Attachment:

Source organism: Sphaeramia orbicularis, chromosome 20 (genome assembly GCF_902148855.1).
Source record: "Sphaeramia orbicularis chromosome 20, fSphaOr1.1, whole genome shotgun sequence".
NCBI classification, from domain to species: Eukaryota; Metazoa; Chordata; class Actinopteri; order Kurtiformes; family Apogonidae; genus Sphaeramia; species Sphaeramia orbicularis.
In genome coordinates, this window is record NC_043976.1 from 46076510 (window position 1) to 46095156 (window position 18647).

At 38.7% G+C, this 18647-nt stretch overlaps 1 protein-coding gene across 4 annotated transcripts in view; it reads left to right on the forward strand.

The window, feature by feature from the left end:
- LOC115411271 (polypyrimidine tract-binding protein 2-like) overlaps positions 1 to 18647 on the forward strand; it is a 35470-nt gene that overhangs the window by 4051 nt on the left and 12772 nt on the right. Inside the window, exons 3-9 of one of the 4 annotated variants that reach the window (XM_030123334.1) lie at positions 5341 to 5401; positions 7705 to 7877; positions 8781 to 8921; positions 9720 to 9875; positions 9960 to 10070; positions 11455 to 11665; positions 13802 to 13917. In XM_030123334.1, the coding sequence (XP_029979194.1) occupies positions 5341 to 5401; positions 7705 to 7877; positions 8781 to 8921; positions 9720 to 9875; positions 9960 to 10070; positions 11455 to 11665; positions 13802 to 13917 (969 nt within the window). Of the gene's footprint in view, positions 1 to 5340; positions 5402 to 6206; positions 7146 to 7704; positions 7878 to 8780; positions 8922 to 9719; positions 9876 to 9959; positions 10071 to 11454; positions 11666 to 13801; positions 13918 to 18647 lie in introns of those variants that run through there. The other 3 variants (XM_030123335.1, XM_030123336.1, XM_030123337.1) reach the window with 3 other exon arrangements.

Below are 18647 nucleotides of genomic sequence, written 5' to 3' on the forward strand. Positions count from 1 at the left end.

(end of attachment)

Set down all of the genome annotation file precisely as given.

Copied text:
Source organism: Sphaeramia orbicularis, chromosome 20 (genome assembly GCF_902148855.1).
Source record: "Sphaeramia orbicularis chromosome 20, fSphaOr1.1, whole genome shotgun sequence".
NCBI classification, from domain to species: Eukaryota; Metazoa; Chordata; class Actinopteri; order Kurtiformes; family Apogonidae; genus Sphaeramia; species Sphaeramia orbicularis.
In genome coordinates, this window is record NC_043976.1 from 46076510 (window position 1) to 46095156 (window position 18647).

At 38.7% G+C, this 18647-nt stretch overlaps 1 protein-coding gene across 4 annotated transcripts in view; it reads left to right on the forward strand.

The window, feature by feature from the left end:
- LOC115411271 (polypyrimidine tract-binding protein 2-like) overlaps positions 1 to 18647 on the forward strand; it is a 35470-nt gene that overhangs the window by 4051 nt on the left and 12772 nt on the right. Inside the window, exons 3-9 of one of the 4 annotated variants that reach the window (XM_030123334.1) lie at positions 5341 to 5401; positions 7705 to 7877; positions 8781 to 8921; positions 9720 to 9875; positions 9960 to 10070; positions 11455 to 11665; positions 13802 to 13917. In XM_030123334.1, the coding sequence (XP_029979194.1) occupies positions 5341 to 5401; positions 7705 to 7877; positions 8781 to 8921; positions 9720 to 9875; positions 9960 to 10070; positions 11455 to 11665; positions 13802 to 13917 (969 nt within the window). Of the gene's footprint in view, positions 1 to 5340; positions 5402 to 6206; positions 7146 to 7704; positions 7878 to 8780; positions 8922 to 9719; positions 9876 to 9959; positions 10071 to 11454; positions 11666 to 13801; positions 13918 to 18647 lie in introns of those variants that run through there. The other 3 variants (XM_030123335.1, XM_030123336.1, XM_030123337.1) reach the window with 3 other exon arrangements.

Below are 18647 nucleotides of genomic sequence, written 5' to 3' on the forward strand. Positions count from 1 at the left end.